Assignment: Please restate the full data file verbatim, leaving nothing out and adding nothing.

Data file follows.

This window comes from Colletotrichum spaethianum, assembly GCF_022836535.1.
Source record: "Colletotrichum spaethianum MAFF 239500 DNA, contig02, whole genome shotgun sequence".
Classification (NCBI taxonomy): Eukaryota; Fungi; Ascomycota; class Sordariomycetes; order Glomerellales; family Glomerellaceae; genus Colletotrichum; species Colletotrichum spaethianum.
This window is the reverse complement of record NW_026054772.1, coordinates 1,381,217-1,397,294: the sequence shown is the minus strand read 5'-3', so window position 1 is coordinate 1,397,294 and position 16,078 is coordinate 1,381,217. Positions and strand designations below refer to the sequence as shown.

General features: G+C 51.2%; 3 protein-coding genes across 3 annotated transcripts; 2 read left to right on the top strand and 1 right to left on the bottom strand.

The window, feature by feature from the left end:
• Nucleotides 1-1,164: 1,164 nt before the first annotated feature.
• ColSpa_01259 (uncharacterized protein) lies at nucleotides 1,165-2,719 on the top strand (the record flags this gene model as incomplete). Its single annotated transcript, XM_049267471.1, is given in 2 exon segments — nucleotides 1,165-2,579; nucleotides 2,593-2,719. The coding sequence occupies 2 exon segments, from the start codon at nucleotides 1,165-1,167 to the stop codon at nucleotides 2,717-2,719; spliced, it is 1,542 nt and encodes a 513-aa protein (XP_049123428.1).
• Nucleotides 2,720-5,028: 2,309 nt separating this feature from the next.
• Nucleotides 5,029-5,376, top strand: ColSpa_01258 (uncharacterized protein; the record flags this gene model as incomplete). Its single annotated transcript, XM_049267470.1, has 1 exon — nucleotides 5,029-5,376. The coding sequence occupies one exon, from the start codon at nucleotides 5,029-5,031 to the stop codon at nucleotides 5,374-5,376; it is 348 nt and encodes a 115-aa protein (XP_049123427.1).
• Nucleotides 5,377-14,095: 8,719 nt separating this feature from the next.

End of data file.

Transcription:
This window comes from Colletotrichum spaethianum, assembly GCF_022836535.1.
Source record: "Colletotrichum spaethianum MAFF 239500 DNA, contig02, whole genome shotgun sequence".
Classification (NCBI taxonomy): Eukaryota; Fungi; Ascomycota; class Sordariomycetes; order Glomerellales; family Glomerellaceae; genus Colletotrichum; species Colletotrichum spaethianum.
This window is the reverse complement of record NW_026054772.1, coordinates 1,381,217-1,397,294: the sequence shown is the minus strand read 5'-3', so window position 1 is coordinate 1,397,294 and position 16,078 is coordinate 1,381,217. Positions and strand designations below refer to the sequence as shown.

General features: G+C 51.2%; 3 protein-coding genes across 3 annotated transcripts; 2 read left to right on the top strand and 1 right to left on the bottom strand.

The window, feature by feature from the left end:
• Nucleotides 1-1,164: 1,164 nt before the first annotated feature.
• ColSpa_01259 (uncharacterized protein) lies at nucleotides 1,165-2,719 on the top strand (the record flags this gene model as incomplete). Its single annotated transcript, XM_049267471.1, is given in 2 exon segments — nucleotides 1,165-2,579; nucleotides 2,593-2,719. The coding sequence occupies 2 exon segments, from the start codon at nucleotides 1,165-1,167 to the stop codon at nucleotides 2,717-2,719; spliced, it is 1,542 nt and encodes a 513-aa protein (XP_049123428.1).
• Nucleotides 2,720-5,028: 2,309 nt separating this feature from the next.
• Nucleotides 5,029-5,376, top strand: ColSpa_01258 (uncharacterized protein; the record flags this gene model as incomplete). Its single annotated transcript, XM_049267470.1, has 1 exon — nucleotides 5,029-5,376. The coding sequence occupies one exon, from the start codon at nucleotides 5,029-5,031 to the stop codon at nucleotides 5,374-5,376; it is 348 nt and encodes a 115-aa protein (XP_049123427.1).
• Nucleotides 5,377-14,095: 8,719 nt separating this feature from the next.